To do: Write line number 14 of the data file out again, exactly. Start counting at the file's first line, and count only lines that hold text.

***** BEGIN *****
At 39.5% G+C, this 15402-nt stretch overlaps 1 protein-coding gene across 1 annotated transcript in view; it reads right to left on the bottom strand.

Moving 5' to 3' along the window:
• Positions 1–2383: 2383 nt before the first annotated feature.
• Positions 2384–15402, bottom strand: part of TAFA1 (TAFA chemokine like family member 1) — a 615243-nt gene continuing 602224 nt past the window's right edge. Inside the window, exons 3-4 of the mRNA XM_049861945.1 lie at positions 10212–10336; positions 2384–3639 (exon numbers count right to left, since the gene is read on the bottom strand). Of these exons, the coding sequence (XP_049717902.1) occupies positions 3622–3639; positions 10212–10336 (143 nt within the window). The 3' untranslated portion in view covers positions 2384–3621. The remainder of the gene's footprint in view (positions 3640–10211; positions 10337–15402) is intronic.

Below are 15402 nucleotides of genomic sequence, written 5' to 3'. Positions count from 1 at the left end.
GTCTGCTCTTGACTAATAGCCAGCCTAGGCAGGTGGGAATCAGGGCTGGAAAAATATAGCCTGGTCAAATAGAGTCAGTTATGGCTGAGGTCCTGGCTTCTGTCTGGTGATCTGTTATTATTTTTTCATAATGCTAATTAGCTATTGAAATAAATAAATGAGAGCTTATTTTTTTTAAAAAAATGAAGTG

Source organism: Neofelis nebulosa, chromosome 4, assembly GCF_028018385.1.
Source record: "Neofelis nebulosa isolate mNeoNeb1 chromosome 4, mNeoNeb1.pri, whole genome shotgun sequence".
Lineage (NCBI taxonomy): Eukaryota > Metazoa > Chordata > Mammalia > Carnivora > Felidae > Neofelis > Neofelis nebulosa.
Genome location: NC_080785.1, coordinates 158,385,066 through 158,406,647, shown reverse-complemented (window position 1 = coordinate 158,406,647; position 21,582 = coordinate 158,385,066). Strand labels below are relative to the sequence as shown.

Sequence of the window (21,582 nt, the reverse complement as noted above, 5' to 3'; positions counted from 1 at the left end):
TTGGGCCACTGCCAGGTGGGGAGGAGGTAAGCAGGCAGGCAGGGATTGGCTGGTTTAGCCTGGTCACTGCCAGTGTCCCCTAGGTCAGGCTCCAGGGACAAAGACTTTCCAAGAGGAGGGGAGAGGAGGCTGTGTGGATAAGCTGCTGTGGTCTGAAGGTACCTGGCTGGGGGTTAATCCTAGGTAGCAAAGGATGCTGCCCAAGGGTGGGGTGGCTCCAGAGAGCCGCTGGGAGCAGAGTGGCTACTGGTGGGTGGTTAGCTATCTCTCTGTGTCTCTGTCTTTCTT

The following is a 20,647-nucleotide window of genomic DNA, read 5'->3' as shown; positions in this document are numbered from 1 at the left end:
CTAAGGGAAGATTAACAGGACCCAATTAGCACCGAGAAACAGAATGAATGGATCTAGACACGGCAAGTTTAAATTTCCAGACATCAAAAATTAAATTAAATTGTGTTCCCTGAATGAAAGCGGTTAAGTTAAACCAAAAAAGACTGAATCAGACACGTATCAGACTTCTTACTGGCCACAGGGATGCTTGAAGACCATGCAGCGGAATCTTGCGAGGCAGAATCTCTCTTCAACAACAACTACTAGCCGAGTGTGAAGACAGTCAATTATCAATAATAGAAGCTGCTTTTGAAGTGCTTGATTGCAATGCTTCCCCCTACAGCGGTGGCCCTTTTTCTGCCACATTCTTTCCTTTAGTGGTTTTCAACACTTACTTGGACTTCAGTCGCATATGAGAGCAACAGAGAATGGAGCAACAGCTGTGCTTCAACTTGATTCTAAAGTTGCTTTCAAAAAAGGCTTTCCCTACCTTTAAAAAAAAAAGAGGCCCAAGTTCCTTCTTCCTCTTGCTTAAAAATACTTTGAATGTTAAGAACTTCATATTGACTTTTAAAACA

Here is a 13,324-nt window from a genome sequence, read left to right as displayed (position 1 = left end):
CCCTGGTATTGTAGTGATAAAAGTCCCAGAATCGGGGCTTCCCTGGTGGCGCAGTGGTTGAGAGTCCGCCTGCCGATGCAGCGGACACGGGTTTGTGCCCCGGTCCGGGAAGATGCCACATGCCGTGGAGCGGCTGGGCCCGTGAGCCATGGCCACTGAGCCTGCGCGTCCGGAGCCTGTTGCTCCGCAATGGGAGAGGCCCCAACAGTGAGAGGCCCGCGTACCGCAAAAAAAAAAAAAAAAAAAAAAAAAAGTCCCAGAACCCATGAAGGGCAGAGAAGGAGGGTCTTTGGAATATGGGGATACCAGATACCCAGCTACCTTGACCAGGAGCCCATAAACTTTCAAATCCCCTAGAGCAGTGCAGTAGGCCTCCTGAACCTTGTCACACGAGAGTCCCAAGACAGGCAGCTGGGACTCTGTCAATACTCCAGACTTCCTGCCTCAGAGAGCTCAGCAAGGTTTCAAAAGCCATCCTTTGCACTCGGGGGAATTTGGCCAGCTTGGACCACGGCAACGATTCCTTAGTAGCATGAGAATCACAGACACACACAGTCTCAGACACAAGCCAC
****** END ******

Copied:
CTAAGGGAAGATTAACAGGACCCAATTAGCACCGAGAAACAGAATGAATGGATCTAGACACGGCAAGTTTAAATTTCCAGACATCAAAAATTAAATTAAATTGTGTTCCCTGAATGAAAGCGGTTAAGTTAAACCAAAAAAGACTGAATCAGACACGTATCAGACTTCTTACTGGCCACAGGGATGCTTGAAGACCATGCAGCGGAATCTTGCGAGGCAGAATCTCTCTTCAACAACAACTACTAGCCGAGTGTGAAGACAGTCAATTATCAATAATAGAAGCTGCTTTTGAAGTGCTTGATTGCAATGCTTCCCCCTACAGCGGTGGCCCTTTTTCTGCCACATTCTTTCCTTTAGTGGTTTTCAACACTTACTTGGACTTCAGTCGCATATGAGAGCAACAGAGAATGGAGCAACAGCTGTGCTTCAACTTGATTCTAAAGTTGCTTTCAAAAAAGGCTTTCCCTACCTTTAAAAAAAAAAGAGGCCCAAGTTCCTTCTTCCTCTTGCTTAAAAATACTTTGAATGTTAAGAACTTCATATTGACTTTTAAAACA